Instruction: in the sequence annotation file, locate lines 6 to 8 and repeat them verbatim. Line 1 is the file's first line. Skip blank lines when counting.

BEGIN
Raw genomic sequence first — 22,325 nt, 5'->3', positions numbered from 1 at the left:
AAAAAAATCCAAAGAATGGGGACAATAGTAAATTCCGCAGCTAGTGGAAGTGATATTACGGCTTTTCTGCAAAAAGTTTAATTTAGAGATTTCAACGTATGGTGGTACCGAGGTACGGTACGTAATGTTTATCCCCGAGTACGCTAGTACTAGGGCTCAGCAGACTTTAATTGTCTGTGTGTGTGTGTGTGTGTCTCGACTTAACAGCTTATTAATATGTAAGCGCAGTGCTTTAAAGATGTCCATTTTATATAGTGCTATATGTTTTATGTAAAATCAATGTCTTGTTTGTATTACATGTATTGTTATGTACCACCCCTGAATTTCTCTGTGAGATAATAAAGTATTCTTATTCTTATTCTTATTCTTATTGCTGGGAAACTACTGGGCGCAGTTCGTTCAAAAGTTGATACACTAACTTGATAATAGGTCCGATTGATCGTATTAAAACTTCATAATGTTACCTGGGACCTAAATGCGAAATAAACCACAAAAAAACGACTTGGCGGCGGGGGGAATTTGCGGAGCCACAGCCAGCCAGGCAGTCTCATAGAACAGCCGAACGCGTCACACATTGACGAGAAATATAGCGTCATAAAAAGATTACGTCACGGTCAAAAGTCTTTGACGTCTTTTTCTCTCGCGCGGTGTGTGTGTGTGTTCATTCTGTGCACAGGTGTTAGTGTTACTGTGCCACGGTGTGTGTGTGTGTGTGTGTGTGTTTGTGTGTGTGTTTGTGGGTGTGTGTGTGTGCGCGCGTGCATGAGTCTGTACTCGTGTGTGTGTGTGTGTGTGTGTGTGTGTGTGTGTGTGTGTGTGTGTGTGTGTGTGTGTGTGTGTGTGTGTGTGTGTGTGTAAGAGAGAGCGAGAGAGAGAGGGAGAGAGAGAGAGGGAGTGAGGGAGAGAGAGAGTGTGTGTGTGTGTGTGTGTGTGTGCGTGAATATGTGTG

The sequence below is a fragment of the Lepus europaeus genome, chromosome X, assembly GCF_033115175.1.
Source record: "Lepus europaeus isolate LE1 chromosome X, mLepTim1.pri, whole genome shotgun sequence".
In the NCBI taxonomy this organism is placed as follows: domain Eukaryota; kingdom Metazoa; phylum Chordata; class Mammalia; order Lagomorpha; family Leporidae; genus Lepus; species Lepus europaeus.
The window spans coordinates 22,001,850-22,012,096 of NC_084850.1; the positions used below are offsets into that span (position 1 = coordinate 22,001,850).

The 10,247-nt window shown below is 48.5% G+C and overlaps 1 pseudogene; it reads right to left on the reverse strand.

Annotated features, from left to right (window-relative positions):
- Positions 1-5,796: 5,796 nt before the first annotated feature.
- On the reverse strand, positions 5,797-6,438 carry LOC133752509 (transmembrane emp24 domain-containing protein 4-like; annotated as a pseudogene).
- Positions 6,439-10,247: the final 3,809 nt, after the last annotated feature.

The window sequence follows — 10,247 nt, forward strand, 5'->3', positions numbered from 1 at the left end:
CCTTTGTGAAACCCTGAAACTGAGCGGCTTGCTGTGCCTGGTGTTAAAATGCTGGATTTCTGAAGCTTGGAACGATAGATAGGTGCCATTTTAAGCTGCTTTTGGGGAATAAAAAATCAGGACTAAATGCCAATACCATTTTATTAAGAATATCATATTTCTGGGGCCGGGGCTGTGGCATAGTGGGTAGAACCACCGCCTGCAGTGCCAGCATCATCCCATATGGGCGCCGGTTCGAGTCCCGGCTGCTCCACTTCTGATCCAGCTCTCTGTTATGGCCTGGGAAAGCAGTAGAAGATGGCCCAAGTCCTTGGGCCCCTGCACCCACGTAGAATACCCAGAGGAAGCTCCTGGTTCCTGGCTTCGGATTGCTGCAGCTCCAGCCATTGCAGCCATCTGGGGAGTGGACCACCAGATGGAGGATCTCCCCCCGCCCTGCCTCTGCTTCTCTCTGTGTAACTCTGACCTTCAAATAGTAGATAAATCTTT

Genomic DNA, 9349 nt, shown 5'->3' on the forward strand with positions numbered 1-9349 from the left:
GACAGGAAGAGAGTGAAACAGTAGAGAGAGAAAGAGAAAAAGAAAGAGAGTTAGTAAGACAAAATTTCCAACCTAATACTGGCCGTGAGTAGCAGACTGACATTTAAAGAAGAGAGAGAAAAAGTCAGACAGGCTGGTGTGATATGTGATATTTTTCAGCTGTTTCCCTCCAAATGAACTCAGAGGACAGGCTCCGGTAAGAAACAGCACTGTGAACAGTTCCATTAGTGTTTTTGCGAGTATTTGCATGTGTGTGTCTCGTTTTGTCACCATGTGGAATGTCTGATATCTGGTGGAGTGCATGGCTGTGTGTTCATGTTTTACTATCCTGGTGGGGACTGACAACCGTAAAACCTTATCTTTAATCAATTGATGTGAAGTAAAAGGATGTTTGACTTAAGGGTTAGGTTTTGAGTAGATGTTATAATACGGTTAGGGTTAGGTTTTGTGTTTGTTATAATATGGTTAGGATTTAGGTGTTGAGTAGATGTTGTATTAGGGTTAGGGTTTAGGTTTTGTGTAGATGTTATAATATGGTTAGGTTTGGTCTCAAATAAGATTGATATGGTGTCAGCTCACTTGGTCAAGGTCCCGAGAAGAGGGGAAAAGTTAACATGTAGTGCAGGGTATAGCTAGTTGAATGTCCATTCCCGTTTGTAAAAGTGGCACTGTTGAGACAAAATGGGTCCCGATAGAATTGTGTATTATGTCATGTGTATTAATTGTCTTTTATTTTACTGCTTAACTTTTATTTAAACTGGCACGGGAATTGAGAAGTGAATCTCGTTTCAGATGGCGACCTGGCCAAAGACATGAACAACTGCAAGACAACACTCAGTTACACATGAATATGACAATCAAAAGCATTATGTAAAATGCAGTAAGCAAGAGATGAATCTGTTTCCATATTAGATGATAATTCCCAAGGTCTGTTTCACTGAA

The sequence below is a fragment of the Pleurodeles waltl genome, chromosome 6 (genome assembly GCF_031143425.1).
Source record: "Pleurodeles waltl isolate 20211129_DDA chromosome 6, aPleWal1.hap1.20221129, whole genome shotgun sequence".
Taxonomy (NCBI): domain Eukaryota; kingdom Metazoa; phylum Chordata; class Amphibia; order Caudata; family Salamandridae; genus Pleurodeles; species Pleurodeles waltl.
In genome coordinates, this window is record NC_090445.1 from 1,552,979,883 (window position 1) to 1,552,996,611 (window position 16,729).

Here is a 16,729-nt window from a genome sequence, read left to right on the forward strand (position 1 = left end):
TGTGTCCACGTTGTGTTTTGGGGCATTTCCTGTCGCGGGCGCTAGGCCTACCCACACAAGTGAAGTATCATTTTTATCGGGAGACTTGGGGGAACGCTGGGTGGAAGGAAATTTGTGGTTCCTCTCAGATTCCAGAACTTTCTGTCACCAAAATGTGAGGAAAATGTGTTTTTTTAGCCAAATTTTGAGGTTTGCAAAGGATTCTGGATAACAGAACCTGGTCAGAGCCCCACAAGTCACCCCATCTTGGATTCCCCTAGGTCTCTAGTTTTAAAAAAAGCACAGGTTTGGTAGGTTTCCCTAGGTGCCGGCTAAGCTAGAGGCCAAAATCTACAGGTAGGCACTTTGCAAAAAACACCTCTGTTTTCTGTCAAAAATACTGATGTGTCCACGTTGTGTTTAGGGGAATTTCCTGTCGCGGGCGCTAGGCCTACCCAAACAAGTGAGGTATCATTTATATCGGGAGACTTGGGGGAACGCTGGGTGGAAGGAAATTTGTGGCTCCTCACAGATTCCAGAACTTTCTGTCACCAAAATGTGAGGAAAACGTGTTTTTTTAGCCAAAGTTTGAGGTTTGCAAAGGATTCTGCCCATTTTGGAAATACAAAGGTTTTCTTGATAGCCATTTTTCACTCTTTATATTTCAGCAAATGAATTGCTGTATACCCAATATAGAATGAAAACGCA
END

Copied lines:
The window spans coordinates 22,001,850-22,012,096 of NC_084850.1; the positions used below are offsets into that span (position 1 = coordinate 22,001,850).

The 10,247-nt window shown below is 48.5% G+C and overlaps 1 pseudogene; it reads right to left on the reverse strand.

Annotated features, from left to right (window-relative positions):